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Native American Sustainability


Submitted By silverssilence
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Introduction What we do about ecology [that is, what we do about environmental problems] depends on our ideas of the man-nature relationship. More science and more technology are not going to get us out of the present crisis until we find a new religion or rethink and old one. --Lynn White Jr. When it comes to modern civilization, few topics could be as relevant as the one we face in climate change and how our relationship with the earth has brought this state of affairs to be. Mr. White, a professor of medieval history and ecology, hits on a critical point (Vetlesen). Perhaps now is the time to investigate older beliefs and how they might allow us to adapt to our current situation, and perhaps improve it. The term “Native Americans” covers a wide range of individuals, tribes, ethnic groups, and geography. Despite these differences, many Native Americans share a similar belief regarding the treatment of the land and all that lived on it: that the land is sacred and should be respected and treated in a sustainable manner. It is this viewpoint that will be the focus of this paper: demonstrating the effect of European settlers on the United States’ ecology, some of the sustainable practices of Native Americans, and how this may have influenced modern society to practice sustainability.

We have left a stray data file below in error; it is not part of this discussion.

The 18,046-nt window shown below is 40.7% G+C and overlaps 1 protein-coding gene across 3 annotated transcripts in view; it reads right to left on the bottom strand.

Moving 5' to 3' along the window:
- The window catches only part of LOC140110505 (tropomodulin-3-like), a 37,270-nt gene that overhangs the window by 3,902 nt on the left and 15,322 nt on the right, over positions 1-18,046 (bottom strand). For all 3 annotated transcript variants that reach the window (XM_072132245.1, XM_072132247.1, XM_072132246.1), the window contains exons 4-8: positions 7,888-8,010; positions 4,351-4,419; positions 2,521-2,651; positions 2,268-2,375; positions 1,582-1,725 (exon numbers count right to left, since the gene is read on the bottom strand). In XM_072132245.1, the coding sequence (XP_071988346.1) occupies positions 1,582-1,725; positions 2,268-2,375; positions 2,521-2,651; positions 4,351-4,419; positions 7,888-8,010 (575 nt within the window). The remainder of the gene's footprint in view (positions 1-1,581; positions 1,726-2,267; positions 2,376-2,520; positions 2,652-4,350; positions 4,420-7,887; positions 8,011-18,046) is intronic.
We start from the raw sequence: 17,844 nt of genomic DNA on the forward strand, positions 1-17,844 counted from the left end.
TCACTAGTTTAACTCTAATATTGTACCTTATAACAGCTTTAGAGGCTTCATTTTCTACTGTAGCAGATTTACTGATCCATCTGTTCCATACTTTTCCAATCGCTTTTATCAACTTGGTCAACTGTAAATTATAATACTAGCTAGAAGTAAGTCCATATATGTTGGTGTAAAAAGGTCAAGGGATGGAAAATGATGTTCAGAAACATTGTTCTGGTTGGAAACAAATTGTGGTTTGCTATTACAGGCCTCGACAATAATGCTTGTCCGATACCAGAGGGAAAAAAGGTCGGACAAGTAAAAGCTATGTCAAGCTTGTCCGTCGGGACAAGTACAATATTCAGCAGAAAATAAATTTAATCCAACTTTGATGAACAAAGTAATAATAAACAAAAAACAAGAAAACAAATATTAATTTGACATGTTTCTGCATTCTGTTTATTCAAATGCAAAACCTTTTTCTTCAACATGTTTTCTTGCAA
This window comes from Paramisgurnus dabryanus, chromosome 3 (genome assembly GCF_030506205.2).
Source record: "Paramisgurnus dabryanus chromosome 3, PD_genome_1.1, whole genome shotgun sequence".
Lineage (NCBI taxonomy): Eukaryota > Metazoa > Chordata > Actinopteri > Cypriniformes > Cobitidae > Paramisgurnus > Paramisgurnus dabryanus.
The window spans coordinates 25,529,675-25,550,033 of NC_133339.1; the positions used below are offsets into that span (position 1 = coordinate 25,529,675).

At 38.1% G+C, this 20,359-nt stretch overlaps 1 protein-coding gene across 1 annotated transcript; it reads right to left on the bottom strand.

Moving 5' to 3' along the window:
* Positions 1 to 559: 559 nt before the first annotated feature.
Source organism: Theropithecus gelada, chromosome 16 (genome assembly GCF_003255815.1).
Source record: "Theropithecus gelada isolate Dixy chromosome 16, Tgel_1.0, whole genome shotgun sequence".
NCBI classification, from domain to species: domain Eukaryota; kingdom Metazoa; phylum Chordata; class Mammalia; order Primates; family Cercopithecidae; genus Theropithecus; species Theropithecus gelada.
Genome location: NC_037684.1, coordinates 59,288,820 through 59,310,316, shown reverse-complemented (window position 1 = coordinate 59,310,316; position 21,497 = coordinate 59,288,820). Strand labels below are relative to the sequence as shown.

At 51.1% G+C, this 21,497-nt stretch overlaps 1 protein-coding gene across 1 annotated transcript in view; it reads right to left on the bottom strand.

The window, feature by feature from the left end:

According to the dictionary, the term ecology refers to a branch of biological science involving the “relations and interactions between organisms and their environment, including other organisms” ( In the United States’ ecological history there exists a dichotomy between pre-European arrival and since.
Before Europeans came to colonize the United States, it was thought that 46% of the country was forested. Between the 1600s and early 1900s, early settlers reduced the country’s forest by 13%—approximately 128.7 to 250 million acres (Becker). Additionally,

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